The reverend author goes on, very preface, or that we “bepraised” them rightly, to shew that we are not to for so doing. The only passages in countenance what is wrong: but which we recollect introducing the even in this case, he adds, " There subject are in our volumefor1826, pp. is no reason for excluding charity. 631 and 813; where we “ bepraise That virtue may find here ample them for “ their inflexible firmness scope for its exercise, in qualifying (not in abetting, but] in opposing those views which have excited our themselves to the publication of the displeasure ; in moderating the ex- Strasburg preface, from the first pression which we give to the feels moment they heard of it.” We think ings which have been awakened; that the Edinburgh Instructor, and and in stimulating us to correct, if every honest man, ought to unite possible, the errors which we have with us in this praise. detected ; and to reform, if possible, the evil habits that we have reprobated." “ It will also binder us from going too far in those cases in which imperfect information or defective sagacity disqualifies us for judging For the Christian Observer. with impartiality and earnestnessfrom believing the evil which we The Unive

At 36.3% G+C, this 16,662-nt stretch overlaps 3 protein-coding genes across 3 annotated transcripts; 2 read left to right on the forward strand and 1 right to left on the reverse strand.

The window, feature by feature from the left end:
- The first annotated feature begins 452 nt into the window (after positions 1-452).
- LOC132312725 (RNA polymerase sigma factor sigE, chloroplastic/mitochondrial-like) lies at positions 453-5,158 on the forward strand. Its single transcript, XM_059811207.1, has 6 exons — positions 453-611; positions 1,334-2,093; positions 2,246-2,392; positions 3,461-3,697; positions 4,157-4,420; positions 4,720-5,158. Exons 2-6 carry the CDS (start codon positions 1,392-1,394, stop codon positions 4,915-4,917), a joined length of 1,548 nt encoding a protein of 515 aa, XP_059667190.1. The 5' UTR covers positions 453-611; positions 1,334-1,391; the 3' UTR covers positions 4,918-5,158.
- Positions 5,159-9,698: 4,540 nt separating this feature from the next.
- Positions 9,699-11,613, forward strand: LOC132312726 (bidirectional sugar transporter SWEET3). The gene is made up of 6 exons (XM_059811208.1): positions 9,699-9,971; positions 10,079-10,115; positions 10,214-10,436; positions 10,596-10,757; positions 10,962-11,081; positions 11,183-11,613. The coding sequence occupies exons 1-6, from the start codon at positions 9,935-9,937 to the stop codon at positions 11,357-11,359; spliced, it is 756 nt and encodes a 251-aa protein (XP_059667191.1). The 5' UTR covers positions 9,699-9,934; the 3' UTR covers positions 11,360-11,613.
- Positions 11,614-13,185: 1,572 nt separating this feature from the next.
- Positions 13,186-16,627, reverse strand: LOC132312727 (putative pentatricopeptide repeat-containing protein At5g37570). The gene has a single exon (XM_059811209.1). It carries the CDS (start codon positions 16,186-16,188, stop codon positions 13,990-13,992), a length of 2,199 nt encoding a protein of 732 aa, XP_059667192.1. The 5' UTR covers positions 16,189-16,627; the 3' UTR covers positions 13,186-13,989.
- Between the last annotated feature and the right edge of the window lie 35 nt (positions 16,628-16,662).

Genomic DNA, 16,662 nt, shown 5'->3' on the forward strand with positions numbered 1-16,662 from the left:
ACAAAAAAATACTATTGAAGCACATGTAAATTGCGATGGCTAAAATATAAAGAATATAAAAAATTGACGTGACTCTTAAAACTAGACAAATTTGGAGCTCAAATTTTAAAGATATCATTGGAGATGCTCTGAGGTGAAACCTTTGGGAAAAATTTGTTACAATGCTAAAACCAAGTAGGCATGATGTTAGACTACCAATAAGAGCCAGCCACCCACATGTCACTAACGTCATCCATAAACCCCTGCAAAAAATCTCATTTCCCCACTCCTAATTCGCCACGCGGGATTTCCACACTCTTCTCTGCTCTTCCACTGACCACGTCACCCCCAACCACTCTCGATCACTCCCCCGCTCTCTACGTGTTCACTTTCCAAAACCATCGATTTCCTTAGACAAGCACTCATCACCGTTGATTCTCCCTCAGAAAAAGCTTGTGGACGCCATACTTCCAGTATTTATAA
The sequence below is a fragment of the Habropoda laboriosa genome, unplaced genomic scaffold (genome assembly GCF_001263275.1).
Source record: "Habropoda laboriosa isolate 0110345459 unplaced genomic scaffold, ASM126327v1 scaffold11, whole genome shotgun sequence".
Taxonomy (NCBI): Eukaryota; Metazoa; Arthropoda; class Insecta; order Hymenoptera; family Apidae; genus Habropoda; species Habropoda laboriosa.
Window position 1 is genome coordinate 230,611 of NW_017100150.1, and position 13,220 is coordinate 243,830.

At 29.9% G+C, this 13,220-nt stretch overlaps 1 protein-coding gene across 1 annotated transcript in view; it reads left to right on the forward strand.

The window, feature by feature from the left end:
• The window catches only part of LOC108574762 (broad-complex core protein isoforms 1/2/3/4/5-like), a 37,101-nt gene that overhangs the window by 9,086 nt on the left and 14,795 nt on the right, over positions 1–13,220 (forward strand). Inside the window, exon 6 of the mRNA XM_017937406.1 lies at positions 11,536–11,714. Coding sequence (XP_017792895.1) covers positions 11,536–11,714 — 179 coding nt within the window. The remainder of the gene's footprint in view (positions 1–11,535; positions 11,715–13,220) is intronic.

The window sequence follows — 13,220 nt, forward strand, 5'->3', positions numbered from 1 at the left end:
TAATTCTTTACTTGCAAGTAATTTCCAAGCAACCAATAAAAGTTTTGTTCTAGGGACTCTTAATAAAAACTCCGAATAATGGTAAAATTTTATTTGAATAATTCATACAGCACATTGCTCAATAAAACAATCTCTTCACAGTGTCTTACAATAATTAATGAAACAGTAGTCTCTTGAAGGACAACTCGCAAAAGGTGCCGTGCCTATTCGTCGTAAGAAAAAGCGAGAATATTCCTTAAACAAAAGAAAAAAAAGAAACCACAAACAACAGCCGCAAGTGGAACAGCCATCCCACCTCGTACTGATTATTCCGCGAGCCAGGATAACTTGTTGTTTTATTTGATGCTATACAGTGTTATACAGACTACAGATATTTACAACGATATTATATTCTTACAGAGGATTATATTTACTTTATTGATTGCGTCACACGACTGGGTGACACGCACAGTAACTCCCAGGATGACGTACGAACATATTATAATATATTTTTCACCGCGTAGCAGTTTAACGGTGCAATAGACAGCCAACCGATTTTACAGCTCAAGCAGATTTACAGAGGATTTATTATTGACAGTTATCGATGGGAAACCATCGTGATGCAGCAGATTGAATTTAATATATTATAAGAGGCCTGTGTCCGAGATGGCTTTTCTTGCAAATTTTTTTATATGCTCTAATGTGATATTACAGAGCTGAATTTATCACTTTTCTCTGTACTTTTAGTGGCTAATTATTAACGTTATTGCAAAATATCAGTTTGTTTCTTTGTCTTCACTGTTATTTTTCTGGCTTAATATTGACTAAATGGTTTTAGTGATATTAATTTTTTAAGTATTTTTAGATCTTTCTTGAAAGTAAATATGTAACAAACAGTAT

The University of Halle is dear to have only reason to suspect—from every Christian, of whatever name ascribing to bad intention the in- or country, who has read the history juries which have originated in mere of one of its most eminent and mistake—from setting down as a pious professors, the ever-memorable fixed and inveterate habit what is Franck. This celebrated collegiate nothing more than an occasional institution, which has at this moaberration--and from treating as an ment twelve professors and nearly instance of hardened and desperate nine hundred students, is, we lament wickedness, what is only waiting for to say, one of the strong-holds of the application of Christian compas. German Neologianism. The lecsion and Christian counsel to be tures of the learned—but, alas ! stirred up to godly sorrow and holy fearfully heterodox-professors, Geresolutions and fruitful penitence.” senius and Wegscheider, are attended
We add from Dr. Thomson the by a far larger number of pupils following excellent injunction : "Let than those of the other professors;
UNIVERSITY OF HALLE.